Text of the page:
50 objects 24: Railway Riot

Railway riot : the new indoor & outdoor treasure hunt for all social and festive occasions

Amongst the transport history collections are ephemera such as tickets and posters, but also a game showing how universal railway travel and timetables must have been in everyday life.

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“Railway Riot” front cover

“Railway Riot” is a game for up to twelve players, produced by Universal Publications in the mid twentieth century and costing one shilling. It’s a form of treasure hunt based on railway timetables, in which players must fill in a card with a route and times by finding and consulting the correct timetables.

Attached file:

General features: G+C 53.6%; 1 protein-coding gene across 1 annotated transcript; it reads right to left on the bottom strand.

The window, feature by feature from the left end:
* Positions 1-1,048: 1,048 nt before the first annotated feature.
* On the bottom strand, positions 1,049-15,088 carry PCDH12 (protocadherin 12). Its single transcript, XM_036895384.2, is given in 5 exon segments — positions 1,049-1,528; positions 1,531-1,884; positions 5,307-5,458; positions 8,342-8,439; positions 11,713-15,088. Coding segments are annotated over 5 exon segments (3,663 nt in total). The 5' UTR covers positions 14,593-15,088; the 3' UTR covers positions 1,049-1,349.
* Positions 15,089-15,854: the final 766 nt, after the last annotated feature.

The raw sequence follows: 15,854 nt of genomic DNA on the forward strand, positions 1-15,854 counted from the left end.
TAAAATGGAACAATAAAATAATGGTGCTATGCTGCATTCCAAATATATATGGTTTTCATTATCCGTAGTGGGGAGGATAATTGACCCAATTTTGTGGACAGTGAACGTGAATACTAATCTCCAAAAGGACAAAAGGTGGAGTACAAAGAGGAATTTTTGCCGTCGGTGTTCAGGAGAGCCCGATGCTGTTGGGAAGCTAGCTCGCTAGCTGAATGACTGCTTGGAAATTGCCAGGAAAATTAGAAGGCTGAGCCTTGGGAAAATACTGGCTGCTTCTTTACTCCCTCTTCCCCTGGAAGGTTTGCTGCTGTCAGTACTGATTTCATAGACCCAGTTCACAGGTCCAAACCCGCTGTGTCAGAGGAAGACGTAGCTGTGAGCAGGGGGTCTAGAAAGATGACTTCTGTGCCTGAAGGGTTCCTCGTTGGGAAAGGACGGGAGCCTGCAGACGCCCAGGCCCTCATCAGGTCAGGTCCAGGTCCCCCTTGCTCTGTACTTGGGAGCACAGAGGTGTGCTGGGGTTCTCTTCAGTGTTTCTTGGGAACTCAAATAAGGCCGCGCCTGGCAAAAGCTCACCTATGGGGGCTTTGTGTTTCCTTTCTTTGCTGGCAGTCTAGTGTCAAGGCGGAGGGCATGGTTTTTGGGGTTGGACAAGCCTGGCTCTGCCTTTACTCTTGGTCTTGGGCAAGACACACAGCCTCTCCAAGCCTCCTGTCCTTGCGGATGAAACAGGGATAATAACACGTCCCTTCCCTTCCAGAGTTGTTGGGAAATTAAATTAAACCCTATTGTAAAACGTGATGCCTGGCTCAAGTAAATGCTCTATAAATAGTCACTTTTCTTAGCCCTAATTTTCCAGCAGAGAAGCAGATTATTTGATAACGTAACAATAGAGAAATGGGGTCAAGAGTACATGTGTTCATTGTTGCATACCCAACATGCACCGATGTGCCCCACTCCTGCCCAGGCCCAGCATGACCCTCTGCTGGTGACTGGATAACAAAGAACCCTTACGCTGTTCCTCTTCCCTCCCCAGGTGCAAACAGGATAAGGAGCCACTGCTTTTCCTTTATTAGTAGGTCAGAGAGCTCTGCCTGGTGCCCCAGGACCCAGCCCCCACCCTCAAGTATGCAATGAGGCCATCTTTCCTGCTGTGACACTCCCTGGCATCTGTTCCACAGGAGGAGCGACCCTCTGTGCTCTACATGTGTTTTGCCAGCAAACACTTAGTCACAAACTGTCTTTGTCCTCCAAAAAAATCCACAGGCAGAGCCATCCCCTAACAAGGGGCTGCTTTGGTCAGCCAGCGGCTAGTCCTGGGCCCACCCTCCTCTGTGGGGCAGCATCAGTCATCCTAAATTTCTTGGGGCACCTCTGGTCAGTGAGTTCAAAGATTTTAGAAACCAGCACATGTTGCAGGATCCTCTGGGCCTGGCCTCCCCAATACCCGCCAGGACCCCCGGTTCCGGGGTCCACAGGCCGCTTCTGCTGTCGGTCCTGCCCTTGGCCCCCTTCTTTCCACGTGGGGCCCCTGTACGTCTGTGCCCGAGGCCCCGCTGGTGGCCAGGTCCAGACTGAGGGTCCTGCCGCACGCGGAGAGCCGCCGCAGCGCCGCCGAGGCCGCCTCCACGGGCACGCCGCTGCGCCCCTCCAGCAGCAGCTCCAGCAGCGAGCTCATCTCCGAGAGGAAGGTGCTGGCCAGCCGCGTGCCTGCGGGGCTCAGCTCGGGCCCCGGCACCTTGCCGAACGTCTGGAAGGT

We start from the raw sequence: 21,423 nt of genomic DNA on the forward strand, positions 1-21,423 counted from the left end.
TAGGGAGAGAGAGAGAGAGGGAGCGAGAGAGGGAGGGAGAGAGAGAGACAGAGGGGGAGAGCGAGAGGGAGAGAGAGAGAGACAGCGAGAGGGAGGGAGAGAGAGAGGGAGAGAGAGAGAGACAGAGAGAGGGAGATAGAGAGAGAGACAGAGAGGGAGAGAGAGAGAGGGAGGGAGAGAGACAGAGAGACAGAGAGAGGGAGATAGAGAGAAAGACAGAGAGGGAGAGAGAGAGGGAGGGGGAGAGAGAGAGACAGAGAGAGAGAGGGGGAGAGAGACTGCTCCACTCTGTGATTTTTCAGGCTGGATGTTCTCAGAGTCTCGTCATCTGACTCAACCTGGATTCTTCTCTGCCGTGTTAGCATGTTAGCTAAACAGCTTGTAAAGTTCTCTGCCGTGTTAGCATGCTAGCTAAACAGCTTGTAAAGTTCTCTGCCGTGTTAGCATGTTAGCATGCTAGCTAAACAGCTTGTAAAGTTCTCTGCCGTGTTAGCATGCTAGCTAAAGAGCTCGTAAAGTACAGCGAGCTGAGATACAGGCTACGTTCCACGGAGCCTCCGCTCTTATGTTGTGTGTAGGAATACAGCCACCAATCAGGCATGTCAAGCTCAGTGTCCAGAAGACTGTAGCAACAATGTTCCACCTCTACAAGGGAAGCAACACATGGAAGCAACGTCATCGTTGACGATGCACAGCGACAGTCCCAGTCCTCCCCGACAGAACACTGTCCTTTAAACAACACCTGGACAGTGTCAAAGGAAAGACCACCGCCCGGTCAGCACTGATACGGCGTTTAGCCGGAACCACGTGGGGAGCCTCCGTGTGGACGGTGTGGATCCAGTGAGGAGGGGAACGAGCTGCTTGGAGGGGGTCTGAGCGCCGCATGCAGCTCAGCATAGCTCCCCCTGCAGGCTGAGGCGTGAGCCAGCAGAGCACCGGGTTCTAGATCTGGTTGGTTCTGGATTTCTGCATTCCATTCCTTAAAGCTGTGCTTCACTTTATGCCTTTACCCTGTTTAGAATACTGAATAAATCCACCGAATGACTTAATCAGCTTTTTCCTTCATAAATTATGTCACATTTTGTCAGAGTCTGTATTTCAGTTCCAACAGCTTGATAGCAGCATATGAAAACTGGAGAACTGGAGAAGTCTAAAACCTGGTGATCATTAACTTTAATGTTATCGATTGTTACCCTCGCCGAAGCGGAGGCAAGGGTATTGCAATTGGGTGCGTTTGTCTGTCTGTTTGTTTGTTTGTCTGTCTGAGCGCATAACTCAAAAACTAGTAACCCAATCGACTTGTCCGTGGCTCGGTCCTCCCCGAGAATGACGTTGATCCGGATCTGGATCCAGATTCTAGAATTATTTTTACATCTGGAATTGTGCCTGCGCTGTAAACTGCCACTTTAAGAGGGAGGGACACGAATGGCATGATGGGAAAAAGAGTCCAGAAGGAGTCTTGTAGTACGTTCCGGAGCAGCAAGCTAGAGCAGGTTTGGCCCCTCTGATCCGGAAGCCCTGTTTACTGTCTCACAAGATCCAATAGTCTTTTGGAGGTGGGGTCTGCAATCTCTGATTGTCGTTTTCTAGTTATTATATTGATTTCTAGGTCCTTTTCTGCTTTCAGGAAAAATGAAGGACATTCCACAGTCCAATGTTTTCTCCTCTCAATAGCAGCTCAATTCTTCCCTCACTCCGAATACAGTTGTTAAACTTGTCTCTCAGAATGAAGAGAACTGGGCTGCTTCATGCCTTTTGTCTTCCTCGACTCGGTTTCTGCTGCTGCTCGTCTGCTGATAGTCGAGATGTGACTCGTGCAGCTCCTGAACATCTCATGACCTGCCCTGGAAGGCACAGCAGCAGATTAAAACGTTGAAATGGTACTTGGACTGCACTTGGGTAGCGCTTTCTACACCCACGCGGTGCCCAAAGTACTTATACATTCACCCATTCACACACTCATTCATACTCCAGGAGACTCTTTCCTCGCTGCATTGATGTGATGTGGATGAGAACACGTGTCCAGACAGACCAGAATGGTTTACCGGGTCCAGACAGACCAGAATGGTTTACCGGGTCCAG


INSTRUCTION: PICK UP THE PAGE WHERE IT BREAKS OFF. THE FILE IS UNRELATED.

The “directions for play” offer suggestions as to where to hide the cards – if indoors, inside the wardrobe or behind the bath; if outdoors, up a tree, under a car, “or some other similar absurd place”. Conveniently, perhaps to settle arguments, a sheet with correct answers is also given.

 

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“Railway Riot”: part of the game

The set appears never to have been used : it still has two rounds’ worth of cards for twelve players intact and unmarked.

Universal Publications, established in the 1930s, produced a range of party games: you can see some more of them found in an archive collection elsewhere in this blogpost.

For other games based on railways, see the National Railway Museum’s “Using the Railway” section.  If you’re interested in games more generally, you can find many resources via Brunel’s Games Design libguide.

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